The Lawyer Asia Pacific 150 is the only research report to provide a ranking of the top 100 independent local firms and top 50 global firms in the region. The report offers critical review of some of the fastest growing firms and their strategies, a country-by-country guide to leading legal advisers and legal services market trends, plus exclusive insight into the current business development opportunities in the Asia Pacific. Read more
This year, The Lawyer’s annual ranking of the largest UK law firms by turnover is available as an interactive, digital benchmarking tool. For the first time this will allow you to manipulate each data set against the metrics of your choice.
What is it with Texas firms and the City? One word: energy.
In recent months the UK’s energy market has become one of the hottest sectors in town. In January Bracewell & Giuliani relaunched its London office with the hire of Simmons & Simmons energy specialist Julian Nichol, a move that was shortly followed by the barnstorming hire of Herbert Smith Freehills partner Jason Fox as London senior partner.
This week’s UK market entrant is Andrews Kurth, which has just hired Ashurst partner Peter Roberts to spearhead its London office and become the US firm’s first English law partner in the process. The firm, which has had a representative office in London for more than a decade, now plans to build out the office into a fully fledged oil and gas boutique. As one reader commented on TheLawyer.com, “Good move to get Roberts - top of class, very competent, safe pair of hands. Welcome to London.”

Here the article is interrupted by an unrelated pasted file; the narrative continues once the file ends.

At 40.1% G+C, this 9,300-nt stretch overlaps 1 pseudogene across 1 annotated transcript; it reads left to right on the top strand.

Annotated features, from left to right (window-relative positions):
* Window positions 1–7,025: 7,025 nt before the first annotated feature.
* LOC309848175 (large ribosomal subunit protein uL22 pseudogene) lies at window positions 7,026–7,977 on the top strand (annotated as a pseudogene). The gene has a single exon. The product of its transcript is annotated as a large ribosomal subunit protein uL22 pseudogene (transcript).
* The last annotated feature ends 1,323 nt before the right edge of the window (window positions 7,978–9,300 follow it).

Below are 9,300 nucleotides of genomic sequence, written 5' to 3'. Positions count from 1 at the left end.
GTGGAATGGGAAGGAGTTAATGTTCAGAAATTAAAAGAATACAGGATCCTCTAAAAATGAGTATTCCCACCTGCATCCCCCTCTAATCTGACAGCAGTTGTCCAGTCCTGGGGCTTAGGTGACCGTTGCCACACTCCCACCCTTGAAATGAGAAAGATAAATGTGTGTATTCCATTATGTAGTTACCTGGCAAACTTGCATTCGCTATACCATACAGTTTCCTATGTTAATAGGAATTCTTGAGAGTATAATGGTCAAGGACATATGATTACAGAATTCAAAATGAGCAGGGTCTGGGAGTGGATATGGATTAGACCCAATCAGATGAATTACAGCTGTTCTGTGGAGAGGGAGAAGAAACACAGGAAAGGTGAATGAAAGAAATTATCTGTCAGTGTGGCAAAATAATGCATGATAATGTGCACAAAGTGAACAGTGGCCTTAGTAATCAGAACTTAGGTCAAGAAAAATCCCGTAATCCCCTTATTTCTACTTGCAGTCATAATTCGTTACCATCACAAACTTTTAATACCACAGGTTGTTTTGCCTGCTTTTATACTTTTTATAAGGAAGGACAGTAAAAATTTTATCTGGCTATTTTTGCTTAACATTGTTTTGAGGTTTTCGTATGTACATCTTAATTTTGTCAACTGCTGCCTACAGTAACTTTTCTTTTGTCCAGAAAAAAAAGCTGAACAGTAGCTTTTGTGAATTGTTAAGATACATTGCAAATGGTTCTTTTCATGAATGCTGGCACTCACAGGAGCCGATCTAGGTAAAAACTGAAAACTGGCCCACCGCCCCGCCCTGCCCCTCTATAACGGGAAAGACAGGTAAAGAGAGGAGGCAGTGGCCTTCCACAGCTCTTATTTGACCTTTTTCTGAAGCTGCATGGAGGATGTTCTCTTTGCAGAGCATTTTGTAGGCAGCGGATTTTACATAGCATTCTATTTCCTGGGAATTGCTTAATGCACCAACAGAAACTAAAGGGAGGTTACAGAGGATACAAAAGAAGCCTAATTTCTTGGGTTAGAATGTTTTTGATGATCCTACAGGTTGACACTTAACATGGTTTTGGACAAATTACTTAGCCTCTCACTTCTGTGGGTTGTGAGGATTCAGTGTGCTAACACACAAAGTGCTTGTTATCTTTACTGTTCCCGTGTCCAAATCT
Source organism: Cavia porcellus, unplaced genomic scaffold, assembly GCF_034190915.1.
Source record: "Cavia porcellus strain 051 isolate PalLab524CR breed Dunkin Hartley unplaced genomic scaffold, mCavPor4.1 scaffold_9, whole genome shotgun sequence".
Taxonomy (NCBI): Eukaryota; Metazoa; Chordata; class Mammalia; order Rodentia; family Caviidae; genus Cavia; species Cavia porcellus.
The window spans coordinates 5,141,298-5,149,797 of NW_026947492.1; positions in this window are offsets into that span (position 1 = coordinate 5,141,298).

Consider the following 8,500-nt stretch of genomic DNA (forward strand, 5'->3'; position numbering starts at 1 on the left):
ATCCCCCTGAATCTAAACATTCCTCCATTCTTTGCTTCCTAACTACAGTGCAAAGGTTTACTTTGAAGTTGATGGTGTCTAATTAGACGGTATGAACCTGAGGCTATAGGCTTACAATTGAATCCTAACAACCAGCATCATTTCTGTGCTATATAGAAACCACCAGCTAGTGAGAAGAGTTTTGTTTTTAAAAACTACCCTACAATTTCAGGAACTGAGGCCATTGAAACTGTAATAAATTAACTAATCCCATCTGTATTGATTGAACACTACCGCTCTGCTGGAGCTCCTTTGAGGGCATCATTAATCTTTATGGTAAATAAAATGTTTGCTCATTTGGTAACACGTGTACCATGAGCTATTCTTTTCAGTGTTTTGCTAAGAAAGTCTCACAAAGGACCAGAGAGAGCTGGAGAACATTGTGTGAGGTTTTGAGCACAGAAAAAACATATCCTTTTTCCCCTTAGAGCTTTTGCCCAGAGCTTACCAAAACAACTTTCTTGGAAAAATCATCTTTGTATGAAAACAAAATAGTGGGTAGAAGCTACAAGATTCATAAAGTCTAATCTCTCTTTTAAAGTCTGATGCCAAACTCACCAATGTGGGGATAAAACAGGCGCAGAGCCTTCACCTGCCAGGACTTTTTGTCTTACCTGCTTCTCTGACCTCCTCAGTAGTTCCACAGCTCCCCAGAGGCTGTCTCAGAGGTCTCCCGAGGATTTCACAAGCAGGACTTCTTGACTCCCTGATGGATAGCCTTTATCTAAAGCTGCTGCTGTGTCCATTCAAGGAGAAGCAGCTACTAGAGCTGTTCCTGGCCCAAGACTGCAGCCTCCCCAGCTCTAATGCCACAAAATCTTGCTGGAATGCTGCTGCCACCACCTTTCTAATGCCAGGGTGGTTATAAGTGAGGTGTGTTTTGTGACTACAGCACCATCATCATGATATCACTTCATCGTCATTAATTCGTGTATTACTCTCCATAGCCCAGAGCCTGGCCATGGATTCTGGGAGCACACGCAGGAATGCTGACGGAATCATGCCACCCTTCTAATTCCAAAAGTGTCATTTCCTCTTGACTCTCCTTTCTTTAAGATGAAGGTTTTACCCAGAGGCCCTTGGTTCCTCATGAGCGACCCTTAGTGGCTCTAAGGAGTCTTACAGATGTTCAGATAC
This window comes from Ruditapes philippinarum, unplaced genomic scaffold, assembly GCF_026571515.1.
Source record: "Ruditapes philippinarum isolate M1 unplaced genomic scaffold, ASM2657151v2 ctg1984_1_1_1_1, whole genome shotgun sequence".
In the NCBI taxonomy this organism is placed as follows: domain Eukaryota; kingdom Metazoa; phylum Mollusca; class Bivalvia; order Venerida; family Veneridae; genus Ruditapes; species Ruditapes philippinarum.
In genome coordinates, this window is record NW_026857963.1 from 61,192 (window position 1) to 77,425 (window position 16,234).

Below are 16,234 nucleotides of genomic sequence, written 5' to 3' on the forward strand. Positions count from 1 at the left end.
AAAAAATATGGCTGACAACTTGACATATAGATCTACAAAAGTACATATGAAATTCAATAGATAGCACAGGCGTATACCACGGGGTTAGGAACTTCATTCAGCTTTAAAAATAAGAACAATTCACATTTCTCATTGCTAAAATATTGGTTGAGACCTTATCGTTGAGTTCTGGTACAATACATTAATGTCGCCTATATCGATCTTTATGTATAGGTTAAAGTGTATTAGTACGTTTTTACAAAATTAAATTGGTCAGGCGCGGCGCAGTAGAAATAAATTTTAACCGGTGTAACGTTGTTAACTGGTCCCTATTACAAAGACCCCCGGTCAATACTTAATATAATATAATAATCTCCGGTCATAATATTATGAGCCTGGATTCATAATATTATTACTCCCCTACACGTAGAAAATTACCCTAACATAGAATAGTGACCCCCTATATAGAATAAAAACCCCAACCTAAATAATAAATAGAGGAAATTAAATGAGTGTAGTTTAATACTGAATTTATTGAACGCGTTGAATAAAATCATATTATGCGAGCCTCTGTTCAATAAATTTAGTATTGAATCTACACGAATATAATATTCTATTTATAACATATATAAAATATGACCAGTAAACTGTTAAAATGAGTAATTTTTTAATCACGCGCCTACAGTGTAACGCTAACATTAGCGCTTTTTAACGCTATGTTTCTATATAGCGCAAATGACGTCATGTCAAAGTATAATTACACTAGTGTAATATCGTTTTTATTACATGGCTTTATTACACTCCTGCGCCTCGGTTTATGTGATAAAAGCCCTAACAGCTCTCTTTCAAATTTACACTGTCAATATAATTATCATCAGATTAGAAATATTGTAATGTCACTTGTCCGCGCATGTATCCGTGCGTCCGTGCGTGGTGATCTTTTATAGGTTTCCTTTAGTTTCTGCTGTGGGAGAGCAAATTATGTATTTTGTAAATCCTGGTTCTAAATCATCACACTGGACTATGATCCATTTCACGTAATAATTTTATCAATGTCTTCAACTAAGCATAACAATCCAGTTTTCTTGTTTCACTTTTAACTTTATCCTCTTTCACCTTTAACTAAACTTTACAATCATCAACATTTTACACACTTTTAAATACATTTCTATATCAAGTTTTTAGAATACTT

Dare we say “Yeee haw”?
Andrews Kurth’s managing partner Bob Jewell told The Lawyer that London’s position as a hub for transactional oil and gas matters was the key driver in his firm opening up a “demand driven” outpost, with the firm hoping to win more work from existing clients by having a presence in the City.
The hires underlined the high level of activity in the oil and gas sector currently. One word of warning though. This week’s dawn raids by the EC on the likes of BP, Shell and Norway’s Statoil serves as a reminder that the sector is also under increasing scrutiny for other, less positive, reasons.